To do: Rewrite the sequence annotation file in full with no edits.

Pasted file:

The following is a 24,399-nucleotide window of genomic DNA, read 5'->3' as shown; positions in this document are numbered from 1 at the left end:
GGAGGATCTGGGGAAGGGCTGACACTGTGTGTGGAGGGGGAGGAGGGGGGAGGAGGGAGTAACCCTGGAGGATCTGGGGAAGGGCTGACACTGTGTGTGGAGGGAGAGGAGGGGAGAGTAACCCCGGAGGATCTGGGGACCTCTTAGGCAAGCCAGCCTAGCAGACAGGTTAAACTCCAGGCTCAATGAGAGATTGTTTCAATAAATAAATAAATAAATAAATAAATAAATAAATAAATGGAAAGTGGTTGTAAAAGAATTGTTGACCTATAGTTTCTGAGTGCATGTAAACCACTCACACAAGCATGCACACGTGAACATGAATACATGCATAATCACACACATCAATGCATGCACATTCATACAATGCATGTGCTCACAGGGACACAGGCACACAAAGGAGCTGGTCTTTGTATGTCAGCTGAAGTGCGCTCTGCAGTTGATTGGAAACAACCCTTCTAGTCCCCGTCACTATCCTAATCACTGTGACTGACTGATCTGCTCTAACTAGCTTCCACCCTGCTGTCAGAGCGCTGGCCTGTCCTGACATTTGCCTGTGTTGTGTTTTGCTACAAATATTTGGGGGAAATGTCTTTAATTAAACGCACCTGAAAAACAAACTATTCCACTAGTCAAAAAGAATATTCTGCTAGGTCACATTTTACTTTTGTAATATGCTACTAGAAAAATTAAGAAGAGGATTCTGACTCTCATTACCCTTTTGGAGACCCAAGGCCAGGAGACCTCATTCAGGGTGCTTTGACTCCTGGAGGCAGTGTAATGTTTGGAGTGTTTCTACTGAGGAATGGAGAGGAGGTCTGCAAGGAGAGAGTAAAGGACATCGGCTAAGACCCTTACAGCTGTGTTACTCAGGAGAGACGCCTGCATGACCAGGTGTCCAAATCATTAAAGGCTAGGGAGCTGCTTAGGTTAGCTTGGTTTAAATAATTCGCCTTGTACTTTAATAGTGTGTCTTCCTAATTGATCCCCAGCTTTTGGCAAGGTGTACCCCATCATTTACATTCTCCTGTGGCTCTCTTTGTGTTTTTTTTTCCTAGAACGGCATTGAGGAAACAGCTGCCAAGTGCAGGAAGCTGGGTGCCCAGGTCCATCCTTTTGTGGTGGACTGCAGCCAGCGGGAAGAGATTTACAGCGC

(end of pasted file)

The following is a 24,399-nucleotide window of genomic DNA, read 5'->3' as shown; positions in this document are numbered from 1 at the left end:
GGAGGATCTGGGGAAGGGCTGACACTGTGTGTGGAGGGGGAGGAGGGGGGAGGAGGGAGTAACCCTGGAGGATCTGGGGAAGGGCTGACACTGTGTGTGGAGGGAGAGGAGGGGAGAGTAACCCCGGAGGATCTGGGGACCTCTTAGGCAAGCCAGCCTAGCAGACAGGTTAAACTCCAGGCTCAATGAGAGATTGTTTCAATAAATAAATAAATAAATAAATAAATAAATAAATAAATGGAAAGTGGTTGTAAAAGAATTGTTGACCTATAGTTTCTGAGTGCATGTAAACCACTCACACAAGCATGCACACGTGAACATGAATACATGCATAATCACACACATCAATGCATGCACATTCATACAATGCATGTGCTCACAGGGACACAGGCACACAAAGGAGCTGGTCTTTGTATGTCAGCTGAAGTGCGCTCTGCAGTTGATTGGAAACAACCCTTCTAGTCCCCGTCACTATCCTAATCACTGTGACTGACTGATCTGCTCTAACTAGCTTCCACCCTGCTGTCAGAGCGCTGGCCTGTCCTGACATTTGCCTGTGTTGTGTTTTGCTACAAATATTTGGGGGAAATGTCTTTAATTAAACGCACCTGAAAAACAAACTATTCCACTAGTCAAAAAGAATATTCTGCTAGGTCACATTTTACTTTTGTAATATGCTACTAGAAAAATTAAGAAGAGGATTCTGACTCTCATTACCCTTTTGGAGACCCAAGGCCAGGAGACCTCATTCAGGGTGCTTTGACTCCTGGAGGCAGTGTAATGTTTGGAGTGTTTCTACTGAGGAATGGAGAGGAGGTCTGCAAGGAGAGAGTAAAGGACATCGGCTAAGACCCTTACAGCTGTGTTACTCAGGAGAGACGCCTGCATGACCAGGTGTCCAAATCATTAAAGGCTAGGGAGCTGCTTAGGTTAGCTTGGTTTAAATAATTCGCCTTGTACTTTAATAGTGTGTCTTCCTAATTGATCCCCAGCTTTTGGCAAGGTGTACCCCATCATTTACATTCTCCTGTGGCTCTCTTTGTGTTTTTTTTTCCTAGAACGGCATTGAGGAAACAGCTGCCAAGTGCAGGAAGCTGGGTGCCCAGGTCCATCCTTTTGTGGTGGACTGCAGCCAGCGGGAAGAGATTTACAGCGC